November 12, 2012

When you were still developing, your brain was an overachiever just like that straight-A class president with perfect teeth and a canned food drive. Your brain overproduced neurons, then later paired down the neuron population to fine-tune development and function. Today’s image is from a paper that describes this process and the regulation behind it.

Interneurons are neurons that make connections with other neurons, and are found throughout our bodies. In our brain, our cortical neurons are produced far away from their final destination in the fully mature brain. It has been suggested that these neurons are overproduced, and then migrate to the cortex where the excess neurons are eliminated. A recent paper shows this process occurring in developing mice. Southwell and colleagues showed this developmental cell death occurring within the developing mouse brain, within laboratory cultures, and within cortical neurons transplanted into a developing mouse brain. Their results suggest that the cell death is triggered cell-autonomously (from within the cell) or triggered due to competition between other interneurons for survival signals. The image above shows interneuron precursor cells cultured on a plate of cortical feeder layers containing neurons (green), astrocytes (red), and oligodendrocytes (white). About 30% of the cortical interneurons cultured on these feeder layers later underwent cell death.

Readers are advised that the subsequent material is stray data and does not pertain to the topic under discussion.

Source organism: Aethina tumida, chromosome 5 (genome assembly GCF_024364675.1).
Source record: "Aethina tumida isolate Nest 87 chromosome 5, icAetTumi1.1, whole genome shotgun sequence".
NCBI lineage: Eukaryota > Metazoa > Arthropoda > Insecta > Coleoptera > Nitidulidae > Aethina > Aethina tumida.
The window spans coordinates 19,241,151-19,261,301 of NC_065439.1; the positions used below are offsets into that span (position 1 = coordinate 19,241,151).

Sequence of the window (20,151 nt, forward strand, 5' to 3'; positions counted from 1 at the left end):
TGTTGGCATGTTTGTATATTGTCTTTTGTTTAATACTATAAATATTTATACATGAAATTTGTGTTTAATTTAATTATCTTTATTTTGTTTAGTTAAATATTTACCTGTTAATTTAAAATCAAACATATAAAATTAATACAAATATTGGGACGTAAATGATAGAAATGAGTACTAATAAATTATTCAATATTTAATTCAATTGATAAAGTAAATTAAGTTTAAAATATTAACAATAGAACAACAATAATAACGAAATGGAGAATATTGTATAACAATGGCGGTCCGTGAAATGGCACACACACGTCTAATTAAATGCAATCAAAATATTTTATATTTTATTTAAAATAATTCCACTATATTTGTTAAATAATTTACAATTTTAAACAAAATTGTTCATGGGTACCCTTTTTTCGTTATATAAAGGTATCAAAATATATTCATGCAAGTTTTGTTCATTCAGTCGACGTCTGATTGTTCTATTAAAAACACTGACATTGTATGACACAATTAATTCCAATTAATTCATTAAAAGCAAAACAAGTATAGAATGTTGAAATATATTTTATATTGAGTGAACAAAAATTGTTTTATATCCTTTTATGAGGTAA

ResearchBlogging.orgSouthwell, D., Paredes, M., Galvao, R., Jones, D., Froemke, R., Sebe, J., Alfaro-Cervello, C., Tang, Y., Garcia-Verdugo, J., Rubenstein, J., Baraban, S., & Alvarez-Buylla, A. (2012). Intrinsically determined cell death of developing cortical interneurons Nature, 491 (7422), 109-113 DOI: 10.1038/nature11523
Adapted by permission from Macmillan Publishers Ltd, copyright ©2012

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